What the New Census Data Means

Looking at the changes in the 23rd census.


The new census data was released today, and here's what we learned:
  • There are about 309,000,000 people here (up almost 10 percent since the last census in 2000, though that is the slowest rate of growth since the great depression)
  • Arizona, Florida, Georgia, Nevada, South Carolina, Texas, Utah and Washington will gain members in the House
  • Illinois, Iowa, Louisiana, Massachusetts, Michigan, Missouri, New Jersey, New York, Ohio and Pennsylvania will lose members in the House
  • The state with the largest population growth: Nevada (35.1 percent)
  • The state with the smallest: Michigan (-0.4 percent)

There's a lot more over at census.gov, including a video on apportionment and this excellent interactive infographic in a larger size (and be sure to follow them on Twitter):

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Why Foie Gras is Not Unethical

The folks over at Serious Eats visit a foie gras producer in New York to explore the ethical issues of foie gras production.


GOOD is no stranger to the foie gras debate. We've explored a number of angles, from a spa-like farm for pampered animals, to our national fascination with ducks, and even a complaint that it's just not as important as other issues we face. And in California, it will be banned in 2012. The folks over at Serious Eats do one better, and visit a foie gras producer in New York to explore the ethical issues:

So the real question is: is the production of foie gras torturous under even the best of conditions? Those on one side would answer yes. How could force feeding an animal ever be considered anything but torture? On the other hand are those who claim that American foie farms are positively idyllic with ducks waddling around spacious pens, even queuing up for their gavage, that for a duck, none of the things we consider uncomfortable stress them out in the least. But who's right?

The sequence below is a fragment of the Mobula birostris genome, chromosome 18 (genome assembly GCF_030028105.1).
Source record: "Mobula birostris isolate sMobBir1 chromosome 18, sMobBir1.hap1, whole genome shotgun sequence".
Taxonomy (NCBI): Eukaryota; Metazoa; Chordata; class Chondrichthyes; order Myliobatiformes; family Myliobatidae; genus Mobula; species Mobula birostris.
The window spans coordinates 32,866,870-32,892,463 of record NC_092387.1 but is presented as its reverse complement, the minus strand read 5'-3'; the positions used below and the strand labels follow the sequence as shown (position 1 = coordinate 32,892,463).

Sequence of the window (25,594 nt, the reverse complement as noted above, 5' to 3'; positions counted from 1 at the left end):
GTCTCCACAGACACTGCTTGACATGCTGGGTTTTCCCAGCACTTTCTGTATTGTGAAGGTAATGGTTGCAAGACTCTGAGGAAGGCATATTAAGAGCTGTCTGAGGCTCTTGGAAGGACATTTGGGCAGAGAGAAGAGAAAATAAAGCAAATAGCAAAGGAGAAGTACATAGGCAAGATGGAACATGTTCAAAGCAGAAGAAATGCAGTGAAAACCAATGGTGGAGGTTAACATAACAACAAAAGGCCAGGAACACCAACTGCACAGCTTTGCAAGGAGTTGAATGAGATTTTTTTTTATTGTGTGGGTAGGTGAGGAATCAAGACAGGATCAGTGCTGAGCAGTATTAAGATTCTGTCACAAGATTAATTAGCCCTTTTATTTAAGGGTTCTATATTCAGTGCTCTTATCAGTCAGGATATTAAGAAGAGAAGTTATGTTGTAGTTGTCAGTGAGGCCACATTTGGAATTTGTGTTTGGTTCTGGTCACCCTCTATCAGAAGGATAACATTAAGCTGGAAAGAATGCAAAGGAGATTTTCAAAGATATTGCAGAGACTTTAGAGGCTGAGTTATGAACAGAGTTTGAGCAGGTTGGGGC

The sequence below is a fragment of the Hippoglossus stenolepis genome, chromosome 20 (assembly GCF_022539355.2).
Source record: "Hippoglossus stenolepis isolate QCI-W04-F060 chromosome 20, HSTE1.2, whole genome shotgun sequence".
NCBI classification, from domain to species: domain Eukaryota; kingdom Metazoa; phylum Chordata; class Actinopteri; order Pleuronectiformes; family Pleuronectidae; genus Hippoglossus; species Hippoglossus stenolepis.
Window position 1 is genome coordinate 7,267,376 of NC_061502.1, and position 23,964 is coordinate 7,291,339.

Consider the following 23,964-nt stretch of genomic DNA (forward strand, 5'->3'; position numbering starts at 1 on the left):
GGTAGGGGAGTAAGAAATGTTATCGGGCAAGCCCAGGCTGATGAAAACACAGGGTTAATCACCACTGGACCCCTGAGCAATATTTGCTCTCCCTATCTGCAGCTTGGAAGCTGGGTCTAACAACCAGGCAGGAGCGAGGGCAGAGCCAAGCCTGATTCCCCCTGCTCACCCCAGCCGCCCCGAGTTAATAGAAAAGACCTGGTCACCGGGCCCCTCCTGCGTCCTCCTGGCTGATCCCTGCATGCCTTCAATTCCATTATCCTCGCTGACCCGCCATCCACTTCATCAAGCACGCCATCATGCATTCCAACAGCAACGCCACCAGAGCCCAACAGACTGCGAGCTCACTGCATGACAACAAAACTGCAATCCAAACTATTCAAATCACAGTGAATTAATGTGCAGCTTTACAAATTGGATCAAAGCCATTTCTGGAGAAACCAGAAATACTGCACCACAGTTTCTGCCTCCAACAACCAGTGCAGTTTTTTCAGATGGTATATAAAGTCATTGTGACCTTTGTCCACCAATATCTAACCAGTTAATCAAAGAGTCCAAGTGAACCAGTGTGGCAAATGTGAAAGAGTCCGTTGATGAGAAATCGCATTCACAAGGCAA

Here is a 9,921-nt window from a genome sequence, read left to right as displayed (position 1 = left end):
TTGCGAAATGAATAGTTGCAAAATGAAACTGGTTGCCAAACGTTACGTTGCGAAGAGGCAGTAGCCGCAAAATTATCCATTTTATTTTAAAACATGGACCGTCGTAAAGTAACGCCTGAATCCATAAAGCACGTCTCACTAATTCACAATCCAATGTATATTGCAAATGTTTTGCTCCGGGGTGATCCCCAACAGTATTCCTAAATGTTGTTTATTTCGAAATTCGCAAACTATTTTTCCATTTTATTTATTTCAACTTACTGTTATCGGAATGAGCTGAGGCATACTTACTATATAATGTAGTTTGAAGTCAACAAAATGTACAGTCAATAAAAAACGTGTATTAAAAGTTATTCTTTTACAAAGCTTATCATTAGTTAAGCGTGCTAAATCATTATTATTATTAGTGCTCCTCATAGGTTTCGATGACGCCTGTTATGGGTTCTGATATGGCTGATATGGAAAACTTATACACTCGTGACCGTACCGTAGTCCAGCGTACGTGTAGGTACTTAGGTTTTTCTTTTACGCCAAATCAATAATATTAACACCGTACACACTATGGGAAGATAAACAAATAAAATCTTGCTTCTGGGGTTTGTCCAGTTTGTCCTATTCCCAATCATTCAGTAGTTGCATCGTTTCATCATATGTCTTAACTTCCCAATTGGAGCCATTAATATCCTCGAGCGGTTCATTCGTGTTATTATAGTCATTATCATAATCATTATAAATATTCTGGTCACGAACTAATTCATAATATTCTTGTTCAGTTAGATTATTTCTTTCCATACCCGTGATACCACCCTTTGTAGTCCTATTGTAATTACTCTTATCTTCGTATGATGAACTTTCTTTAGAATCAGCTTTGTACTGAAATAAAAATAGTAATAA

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California's First Stretch of High-speed Rail Now Actually Useful

A vote yesterday will extend the first segment from the relatively unpopulated Central Valley to Bakersfield.


As previously mentioned, California is building the first stretch of its high-speed rail thoroughfare in a relatively unpopulated area in the Central Valley. This struck some of us as odd. But good news yesterday for the skeptics: money has been approved to nearly double the length of that first segment, and extend it to Bakersfield. From the WSJ:

Critics had panned the first 65-mile route as the "train to nowhere" because it would start from the tiny town of Borden, connect to new stations in downtown Fresno and another one east of Hanford before ending in Corcoran, another small town. Authority board members hoped the expansion to an Amtrak station in Bakersfield, a city of 339,000 on the southern end of the valley, would put an end to critics' derisions.

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Rally to Restore Sanity/Fear Vs. Glenn Beck: Which Was Bigger?

Here's a bird's eye view visual comparison of the Rally to Restore Sanity/Fear and the Glenn Beck Rally.

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This Is How a Chicken Nugget Is Made (UPDATED)

Mechanically separated chicken is what you get when you grind an entire chicken through a sieve, soak it in ammonia, and add flavor artificially.

Mechanically separated chicken—the stuff chicken nuggets and patties are made from—is what you get when you grind an entire chicken through a sieve, soak it in ammonia, and add flavor artificially. Also, it's pink.

UPDATE: We've found a video from a corporate manufacturer of the machines that executes this task (or at least part of the task; it's hard to know, it's in Chinese). Warning: This is totally gross an not for the faint of heart.

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